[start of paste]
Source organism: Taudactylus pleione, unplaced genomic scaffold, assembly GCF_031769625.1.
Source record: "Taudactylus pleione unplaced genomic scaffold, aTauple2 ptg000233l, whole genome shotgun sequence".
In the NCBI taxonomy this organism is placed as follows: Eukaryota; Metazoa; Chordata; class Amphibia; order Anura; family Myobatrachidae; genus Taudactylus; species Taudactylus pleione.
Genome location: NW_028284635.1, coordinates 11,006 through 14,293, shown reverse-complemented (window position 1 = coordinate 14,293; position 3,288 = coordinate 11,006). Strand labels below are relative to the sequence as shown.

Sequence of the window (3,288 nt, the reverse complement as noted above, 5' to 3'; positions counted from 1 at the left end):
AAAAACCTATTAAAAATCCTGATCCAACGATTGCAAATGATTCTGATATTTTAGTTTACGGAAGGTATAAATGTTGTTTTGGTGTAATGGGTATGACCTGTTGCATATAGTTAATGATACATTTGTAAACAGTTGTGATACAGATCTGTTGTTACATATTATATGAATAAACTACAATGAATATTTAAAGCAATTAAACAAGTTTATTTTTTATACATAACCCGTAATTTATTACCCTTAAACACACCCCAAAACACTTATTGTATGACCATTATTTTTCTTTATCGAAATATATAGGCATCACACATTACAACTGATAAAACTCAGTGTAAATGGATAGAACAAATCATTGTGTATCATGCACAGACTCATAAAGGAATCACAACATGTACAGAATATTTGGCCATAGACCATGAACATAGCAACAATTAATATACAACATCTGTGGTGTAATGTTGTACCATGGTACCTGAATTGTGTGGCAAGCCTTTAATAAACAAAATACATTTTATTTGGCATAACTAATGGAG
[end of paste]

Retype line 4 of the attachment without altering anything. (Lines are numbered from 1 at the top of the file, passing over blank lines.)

Genome location: NW_028284635.1, coordinates 11,006 through 14,293, shown reverse-complemented (window position 1 = coordinate 14,293; position 3,288 = coordinate 11,006). Strand labels below are relative to the sequence as shown.